I love this time of year in the city. The grey and dreary winter days are behind us and although the rain still showers down every few days (or for a few days on end) it just makes everything so lush, green, and full of life. Walking up from Burrard SkyTrain the other night I noticed the cherry blossoms were in full bloom, which reminded me of the festival.
The Vancouver Cherry Blossom Festival began in March (running until April 24, 2009) and includes haiku installations, photo contests, bike and trolley tours, and tree-gazing walks at various parks around the city.
just a petal
the mountain vanishes
into pink air
– 2009 Best of BC Haiku winner, Jill Stanley
Today there is a ‘tree talk and walk‘ in Stanley Park at 3:00pm and there are three more events this coming Saturday, along with the final activities next week.
Brief history of cherry blossoms in Vancouver:
In the early 1930s the mayors of both Kobe and Yokohama presented the Park Board with 500 Japanese cherry trees for planting at the Japanese cenotaph in Stanley Park honouring Japanese Canadians who served in WWI.
By the 1950s, many trees on city streets, were being removed and replaced because of problems with roots and canopies, and the move away from the large, long-lived trees of earlier plantings intensified.
In 1958 three hundred more cherry trees were donated by the Japanese consul, Muneo Tanabe, reported in the newspaper as â€œan eternal memory of good friendship between our two nations.â€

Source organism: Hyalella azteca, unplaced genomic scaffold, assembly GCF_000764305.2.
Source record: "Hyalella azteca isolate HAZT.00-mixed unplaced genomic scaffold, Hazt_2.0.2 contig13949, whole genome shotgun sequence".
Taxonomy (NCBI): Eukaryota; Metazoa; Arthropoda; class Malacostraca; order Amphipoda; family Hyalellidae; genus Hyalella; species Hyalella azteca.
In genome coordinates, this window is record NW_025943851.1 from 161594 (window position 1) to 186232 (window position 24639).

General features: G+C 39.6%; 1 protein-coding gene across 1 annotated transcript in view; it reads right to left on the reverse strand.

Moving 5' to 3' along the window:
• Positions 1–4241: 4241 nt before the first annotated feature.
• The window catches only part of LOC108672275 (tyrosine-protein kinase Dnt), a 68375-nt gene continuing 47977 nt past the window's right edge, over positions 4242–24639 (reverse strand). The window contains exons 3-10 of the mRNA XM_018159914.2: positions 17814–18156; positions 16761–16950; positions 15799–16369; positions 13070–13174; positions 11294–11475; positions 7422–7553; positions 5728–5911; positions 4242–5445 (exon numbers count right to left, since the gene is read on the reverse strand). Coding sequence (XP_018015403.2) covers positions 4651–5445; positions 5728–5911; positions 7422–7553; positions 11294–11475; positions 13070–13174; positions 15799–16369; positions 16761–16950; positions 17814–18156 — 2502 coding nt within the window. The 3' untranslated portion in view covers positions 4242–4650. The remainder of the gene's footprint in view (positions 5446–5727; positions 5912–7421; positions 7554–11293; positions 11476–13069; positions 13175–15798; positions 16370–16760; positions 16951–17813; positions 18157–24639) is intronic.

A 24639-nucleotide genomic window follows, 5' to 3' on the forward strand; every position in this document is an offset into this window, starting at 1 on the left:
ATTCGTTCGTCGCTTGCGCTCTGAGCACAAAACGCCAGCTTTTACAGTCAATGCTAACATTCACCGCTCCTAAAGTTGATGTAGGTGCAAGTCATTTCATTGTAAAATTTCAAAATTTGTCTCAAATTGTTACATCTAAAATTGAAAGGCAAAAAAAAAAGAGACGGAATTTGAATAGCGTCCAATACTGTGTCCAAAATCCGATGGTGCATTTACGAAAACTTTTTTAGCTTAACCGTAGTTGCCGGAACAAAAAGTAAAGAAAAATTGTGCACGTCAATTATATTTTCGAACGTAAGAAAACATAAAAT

In 1961 the Park Board hired its first full time arborist to handle public inquiries and to develop a system for recording the planting, pruning and removal of trees.
In 1967, Yoshino Cherry trees came to Vancouver as a gift from the Japanese city of Yokohama. They beautify Cambie Street between West 41st and 49th Avenues. [source]
By the time the Park Board completed its first comprehensive street tree inventory in 1990, nearly 36 percent of the 89,000 trees on city streets were represented by trees of the Prunus genusâ€”the flowering plum and cherry trees.
2005 The Vancouver Cherry Blossom Festival Society is established as a not-for-profit charitable organization, inspired by the age old Sakura festivals of Japan.
Check out the cherry blossom viewing map if you’d like some inspiration for your next stroll, or photo walk. The map also outlines the type of tree, in which neighbourhood they are located, and if they are currently in bloom.
Should you take any digital photos while you’re out and about on a blossom photo walk, feel free to add them to the Miss604 Flickr Group and I’ll showcase some on my site at the end of the week.